I have wanted to work for myself for many years now. It took me a long time to work out what that looked like, but I never stopped seeking it. First I worked out how to minimise my costs — I built a tiny house. Then I worked out where I was going to park it — on my friend’s property in a town I have always wanted to live in. And last, but not least, I found remote work that allowed me to work fewer hours from my new home town, often on a schedule that suited me.
Sounds like I have it made, right? Two quotes come to mind.
“Be careful what you wish for.”
“Every lifestyle has its problems, its just a matter of which problems you are willing to solve” Mark Manson, The Subtle Art of Not Giving a Fuck.
On paper, I am living my dream. And people will look at me with disgust, wishing they could work fewer hours and fit in lots of flying, mountain bike riding, hiking etc. And even as I write this I wonder what the hell I have to complain about. Well, all of this comes with caveats.
I work for a start-up remotely from Sydney. Start-ups do not have a lot of cash so I had to slash my usual hourly rate by 25%. The understanding was that I would get about 20 hours of work per work. Some weeks its more like 10, some weeks its more like 30 but on average its around 20. Ideally, I would have got more work over winter when there was less to entertain me outside.. but that’s when I got the least amount of work. Looks like my summer off is not going to happen. But hey, who’s going to complain when it means I can do so much more of my hobbies?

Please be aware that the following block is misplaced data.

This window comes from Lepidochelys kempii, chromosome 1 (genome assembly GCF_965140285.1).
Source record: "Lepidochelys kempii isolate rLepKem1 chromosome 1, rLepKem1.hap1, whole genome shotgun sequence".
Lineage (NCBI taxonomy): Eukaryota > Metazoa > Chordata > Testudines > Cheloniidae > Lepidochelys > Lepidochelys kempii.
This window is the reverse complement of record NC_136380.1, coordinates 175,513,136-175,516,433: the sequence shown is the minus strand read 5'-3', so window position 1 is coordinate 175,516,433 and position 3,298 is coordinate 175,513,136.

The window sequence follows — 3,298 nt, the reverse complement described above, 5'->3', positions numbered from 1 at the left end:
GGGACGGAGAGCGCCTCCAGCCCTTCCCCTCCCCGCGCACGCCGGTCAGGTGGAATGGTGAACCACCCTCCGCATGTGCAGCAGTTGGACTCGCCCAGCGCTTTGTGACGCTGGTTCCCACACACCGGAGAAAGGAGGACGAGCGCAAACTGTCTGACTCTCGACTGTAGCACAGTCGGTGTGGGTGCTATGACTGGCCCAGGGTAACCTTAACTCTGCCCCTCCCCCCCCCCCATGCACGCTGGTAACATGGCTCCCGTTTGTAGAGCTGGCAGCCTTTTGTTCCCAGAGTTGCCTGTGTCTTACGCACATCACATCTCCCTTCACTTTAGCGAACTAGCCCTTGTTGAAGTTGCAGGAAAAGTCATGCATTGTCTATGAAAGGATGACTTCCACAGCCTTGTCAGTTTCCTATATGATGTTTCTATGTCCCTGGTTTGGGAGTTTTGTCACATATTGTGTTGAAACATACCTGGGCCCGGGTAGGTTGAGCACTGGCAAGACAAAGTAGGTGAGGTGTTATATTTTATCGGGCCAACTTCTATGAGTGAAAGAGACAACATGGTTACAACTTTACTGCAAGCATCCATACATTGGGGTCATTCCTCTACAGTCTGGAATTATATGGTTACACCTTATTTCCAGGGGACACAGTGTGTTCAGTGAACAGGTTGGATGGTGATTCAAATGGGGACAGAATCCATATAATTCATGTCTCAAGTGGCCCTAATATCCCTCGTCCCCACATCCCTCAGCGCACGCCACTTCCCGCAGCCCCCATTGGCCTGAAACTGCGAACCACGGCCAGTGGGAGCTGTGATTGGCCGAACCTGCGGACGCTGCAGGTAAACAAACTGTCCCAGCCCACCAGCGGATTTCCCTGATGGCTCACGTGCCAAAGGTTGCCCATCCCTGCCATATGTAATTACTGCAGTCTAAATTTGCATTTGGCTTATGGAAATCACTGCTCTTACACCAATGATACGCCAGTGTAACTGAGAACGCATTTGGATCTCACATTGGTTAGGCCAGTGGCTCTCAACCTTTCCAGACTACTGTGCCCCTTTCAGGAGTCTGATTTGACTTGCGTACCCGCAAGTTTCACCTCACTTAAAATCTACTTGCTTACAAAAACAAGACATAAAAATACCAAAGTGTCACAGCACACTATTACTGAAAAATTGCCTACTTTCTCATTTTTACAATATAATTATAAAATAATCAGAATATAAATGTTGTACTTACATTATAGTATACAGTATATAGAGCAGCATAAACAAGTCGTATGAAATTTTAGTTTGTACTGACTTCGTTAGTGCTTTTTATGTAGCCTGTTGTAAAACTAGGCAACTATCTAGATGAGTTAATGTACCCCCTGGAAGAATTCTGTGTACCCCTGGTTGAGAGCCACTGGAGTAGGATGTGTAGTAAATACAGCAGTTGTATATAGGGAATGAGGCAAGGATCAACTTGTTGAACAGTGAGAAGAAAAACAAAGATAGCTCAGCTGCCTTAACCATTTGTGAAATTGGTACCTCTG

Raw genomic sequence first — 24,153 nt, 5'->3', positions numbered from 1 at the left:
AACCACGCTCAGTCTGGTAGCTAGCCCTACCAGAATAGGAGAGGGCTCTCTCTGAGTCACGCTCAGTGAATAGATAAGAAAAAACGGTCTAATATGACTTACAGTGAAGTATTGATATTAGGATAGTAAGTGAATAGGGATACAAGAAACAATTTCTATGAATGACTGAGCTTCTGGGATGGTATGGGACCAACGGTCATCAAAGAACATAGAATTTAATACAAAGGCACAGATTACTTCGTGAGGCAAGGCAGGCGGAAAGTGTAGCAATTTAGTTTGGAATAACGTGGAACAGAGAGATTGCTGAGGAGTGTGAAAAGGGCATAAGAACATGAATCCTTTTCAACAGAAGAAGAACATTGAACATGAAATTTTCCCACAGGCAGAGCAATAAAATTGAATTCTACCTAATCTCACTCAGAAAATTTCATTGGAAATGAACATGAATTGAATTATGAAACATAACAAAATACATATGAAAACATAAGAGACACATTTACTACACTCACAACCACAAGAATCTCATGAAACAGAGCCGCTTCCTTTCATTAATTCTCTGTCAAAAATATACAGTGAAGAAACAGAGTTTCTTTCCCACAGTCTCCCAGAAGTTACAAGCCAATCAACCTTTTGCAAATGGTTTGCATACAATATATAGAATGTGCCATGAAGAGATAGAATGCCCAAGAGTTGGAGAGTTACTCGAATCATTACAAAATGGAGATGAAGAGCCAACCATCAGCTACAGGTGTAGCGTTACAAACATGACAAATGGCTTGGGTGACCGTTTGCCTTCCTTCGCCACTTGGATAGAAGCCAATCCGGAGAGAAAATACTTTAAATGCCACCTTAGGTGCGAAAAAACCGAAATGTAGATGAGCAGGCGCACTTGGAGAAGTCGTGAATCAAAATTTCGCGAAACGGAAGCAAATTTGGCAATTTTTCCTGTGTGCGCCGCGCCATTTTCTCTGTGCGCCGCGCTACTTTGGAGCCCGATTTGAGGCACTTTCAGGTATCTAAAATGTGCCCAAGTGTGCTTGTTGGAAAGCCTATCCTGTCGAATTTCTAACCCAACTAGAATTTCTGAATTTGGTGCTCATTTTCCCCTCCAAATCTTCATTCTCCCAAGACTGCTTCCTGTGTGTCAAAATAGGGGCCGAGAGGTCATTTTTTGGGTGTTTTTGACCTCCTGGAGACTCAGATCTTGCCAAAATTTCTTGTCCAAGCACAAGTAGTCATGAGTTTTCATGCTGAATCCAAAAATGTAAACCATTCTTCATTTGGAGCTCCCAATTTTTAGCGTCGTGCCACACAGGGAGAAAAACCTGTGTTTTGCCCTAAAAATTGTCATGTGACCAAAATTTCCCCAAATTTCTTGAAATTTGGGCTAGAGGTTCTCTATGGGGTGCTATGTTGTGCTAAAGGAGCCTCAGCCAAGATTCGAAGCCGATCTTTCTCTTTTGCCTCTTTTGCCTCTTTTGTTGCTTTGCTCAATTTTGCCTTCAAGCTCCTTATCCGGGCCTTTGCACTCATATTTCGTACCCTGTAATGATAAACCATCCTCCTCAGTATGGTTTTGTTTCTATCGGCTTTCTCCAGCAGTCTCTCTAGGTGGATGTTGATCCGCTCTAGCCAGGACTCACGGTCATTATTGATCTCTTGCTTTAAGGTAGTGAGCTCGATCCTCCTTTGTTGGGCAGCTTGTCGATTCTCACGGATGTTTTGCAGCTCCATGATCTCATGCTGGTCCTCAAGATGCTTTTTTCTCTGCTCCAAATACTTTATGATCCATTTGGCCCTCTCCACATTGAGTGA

Overall, I can convince myself everything is sweet. But weaning yourself off your old habits is hard. For example, I needed to reduce my costs. Living in a tiny house that I own, paying minimal rent for the land with very few utilities is low cost. What doesn’t change in line with the new living conditions is insurance. There’s income insurance, health insurance, car insurance, contents insurance and house insurance (though smaller). I should point out that I am moving from an income where I didn’t have to worry too much about how much these things cost, to an income where it all matters.
Income insurance is pretty much a luxury that only the more wealthy of us even consider. The problem is that you have been convinced that you should pay for income insurance because “God forbid, what if??” and that worry stays with you even once you decide you need to cut costs. Income insurance was the first on the cutting block. You start picturing what will happen if you break yourself mountain biking. You won’t be able to live in the tiny house because you won’t be able to get into bed in the loft. Then you worry how you will afford to live somewhere else? Will your “paid-by-the-hour” job wait for you to mend? The truth is that the only way I managed to wean myself off income insurance was to procrastinate when my credit card expired until it was no longer an option!